First of all, I am not a linguist, but I was thinking the other night that being literate was almost the same as being bilingual.
My reasoning is that sign language is distinct from written and spoken English, and sign language is a "visual" language in the same way that written English is. Also, homonyms and homophones would be entirely analagous, if these are considered different langauges.
It seems to me that the only reason they could be considered the same language, is that they follow each other so closely. That is, there are many one-to-one literal translations between them.
This distinction is relevant in natural language processing contexts, because it would mean that "understanding" a language and "translating" between languages would be distinct problems. I believe that this could reduce the problem space substantially.
Surely, I am not the first person to think this, but as I have no formal training on the subject; I'm not sure what the real story is. So, Are written and spoken languages considered distinct? If not, why not?
Sign languages and spoken languages are both real, natural languages, learnable and normally learned automatically by children -- without any special training -- if they are used in the speech community the children grow up in.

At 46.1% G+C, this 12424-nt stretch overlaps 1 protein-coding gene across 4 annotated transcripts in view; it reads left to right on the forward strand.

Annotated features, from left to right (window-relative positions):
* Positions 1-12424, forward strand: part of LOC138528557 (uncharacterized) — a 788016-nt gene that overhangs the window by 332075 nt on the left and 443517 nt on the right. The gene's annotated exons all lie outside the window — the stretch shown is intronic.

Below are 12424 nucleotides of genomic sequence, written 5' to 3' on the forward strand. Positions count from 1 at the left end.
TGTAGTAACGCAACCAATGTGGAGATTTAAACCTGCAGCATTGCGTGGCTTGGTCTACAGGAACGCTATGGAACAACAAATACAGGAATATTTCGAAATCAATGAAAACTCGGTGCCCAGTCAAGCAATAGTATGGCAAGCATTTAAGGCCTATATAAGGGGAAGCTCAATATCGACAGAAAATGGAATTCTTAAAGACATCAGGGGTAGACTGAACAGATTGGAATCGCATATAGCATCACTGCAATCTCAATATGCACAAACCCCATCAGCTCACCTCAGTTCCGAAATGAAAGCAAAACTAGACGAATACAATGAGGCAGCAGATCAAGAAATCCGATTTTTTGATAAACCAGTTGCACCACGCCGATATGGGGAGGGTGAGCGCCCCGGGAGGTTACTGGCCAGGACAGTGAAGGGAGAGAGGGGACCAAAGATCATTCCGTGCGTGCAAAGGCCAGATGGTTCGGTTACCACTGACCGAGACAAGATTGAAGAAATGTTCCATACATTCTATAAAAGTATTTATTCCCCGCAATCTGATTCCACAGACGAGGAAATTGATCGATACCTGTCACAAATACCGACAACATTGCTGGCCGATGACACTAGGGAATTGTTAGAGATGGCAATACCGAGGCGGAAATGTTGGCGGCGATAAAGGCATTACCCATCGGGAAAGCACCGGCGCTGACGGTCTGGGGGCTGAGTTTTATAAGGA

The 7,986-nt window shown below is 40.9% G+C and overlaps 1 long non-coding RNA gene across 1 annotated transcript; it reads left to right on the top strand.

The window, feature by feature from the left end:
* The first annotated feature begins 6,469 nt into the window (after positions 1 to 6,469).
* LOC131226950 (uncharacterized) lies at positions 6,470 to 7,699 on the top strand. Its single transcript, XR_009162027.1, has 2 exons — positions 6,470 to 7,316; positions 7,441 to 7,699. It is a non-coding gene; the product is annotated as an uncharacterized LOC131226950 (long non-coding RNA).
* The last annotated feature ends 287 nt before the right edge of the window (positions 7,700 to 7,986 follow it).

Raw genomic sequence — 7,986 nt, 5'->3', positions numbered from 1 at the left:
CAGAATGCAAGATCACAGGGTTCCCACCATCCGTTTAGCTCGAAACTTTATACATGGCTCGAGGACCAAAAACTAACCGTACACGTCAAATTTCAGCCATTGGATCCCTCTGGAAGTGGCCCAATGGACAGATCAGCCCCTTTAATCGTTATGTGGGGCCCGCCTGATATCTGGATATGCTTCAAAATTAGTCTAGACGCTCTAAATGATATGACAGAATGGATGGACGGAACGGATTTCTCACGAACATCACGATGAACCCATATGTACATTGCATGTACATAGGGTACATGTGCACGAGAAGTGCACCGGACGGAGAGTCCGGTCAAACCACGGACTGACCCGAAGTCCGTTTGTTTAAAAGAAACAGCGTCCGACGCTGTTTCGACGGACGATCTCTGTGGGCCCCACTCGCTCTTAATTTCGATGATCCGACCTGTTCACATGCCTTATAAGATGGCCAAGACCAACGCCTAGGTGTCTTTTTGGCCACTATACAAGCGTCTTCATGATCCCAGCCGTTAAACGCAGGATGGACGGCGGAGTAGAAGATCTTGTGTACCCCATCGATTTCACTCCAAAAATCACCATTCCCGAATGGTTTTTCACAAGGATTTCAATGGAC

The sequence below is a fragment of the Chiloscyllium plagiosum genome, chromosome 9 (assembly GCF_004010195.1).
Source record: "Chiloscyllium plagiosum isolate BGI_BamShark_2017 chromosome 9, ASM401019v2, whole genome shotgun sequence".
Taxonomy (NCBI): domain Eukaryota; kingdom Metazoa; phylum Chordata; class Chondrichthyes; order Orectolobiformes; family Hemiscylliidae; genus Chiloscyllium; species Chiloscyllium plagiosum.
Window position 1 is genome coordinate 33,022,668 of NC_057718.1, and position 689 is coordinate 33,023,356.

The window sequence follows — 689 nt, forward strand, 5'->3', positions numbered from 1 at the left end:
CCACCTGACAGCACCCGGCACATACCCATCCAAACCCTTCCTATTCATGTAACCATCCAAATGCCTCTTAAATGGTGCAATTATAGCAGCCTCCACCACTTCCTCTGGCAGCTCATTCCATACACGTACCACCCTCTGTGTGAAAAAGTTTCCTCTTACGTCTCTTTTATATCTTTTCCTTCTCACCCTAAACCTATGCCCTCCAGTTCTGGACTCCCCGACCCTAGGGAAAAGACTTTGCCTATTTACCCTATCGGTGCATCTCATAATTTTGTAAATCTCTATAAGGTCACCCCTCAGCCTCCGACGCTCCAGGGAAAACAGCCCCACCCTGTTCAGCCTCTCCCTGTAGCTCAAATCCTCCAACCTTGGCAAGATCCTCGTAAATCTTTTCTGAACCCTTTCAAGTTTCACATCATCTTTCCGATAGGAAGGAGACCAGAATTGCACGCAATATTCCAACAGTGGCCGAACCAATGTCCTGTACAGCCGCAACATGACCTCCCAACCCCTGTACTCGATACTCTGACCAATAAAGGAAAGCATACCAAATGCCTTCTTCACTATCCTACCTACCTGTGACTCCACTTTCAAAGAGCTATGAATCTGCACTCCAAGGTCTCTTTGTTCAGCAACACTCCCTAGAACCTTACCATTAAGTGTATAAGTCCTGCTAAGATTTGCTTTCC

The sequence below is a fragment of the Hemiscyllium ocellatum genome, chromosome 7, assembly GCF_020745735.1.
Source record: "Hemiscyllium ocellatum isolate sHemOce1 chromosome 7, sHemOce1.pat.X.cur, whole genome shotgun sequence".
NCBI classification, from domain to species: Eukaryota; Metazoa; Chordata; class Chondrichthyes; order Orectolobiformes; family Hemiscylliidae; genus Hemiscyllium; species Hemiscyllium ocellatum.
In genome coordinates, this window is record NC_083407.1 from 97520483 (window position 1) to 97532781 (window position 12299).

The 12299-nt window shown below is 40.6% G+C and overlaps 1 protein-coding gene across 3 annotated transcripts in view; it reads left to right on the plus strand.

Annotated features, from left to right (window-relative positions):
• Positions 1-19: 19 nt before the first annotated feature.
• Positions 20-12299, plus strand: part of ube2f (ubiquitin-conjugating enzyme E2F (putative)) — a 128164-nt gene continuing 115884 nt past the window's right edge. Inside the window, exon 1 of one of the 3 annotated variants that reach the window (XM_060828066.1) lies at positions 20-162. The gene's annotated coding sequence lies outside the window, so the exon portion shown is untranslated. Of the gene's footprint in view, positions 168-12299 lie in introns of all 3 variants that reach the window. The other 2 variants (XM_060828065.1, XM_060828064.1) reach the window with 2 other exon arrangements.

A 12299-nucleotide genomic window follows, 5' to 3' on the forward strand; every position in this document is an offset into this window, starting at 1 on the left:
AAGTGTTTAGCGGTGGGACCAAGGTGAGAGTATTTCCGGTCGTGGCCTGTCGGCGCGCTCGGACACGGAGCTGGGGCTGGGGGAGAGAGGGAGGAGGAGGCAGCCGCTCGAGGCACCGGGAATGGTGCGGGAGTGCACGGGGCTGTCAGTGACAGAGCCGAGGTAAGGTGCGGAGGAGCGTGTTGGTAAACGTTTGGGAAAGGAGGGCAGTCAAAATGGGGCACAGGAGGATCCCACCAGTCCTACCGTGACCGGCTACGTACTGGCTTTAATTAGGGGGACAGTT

Written languages, however, are always representations of some spoken language; one has to be specially trained in the technology of literacy.
An analogy is horses vs cars -- horses are natural, cars are technological. Horses have drawbacks and limitations compared with cars as a means of transportation, but one big advantage of horses is that they can make more horses without a factory, or even any education.
The fact that most people in a community are literate does not automatically result in the children of that community becoming literate, the way a common language generates new speakers (or signers). They have to go to school -- no school, no literacy.
But they all speak or sign, whether they're literate or not.Tweet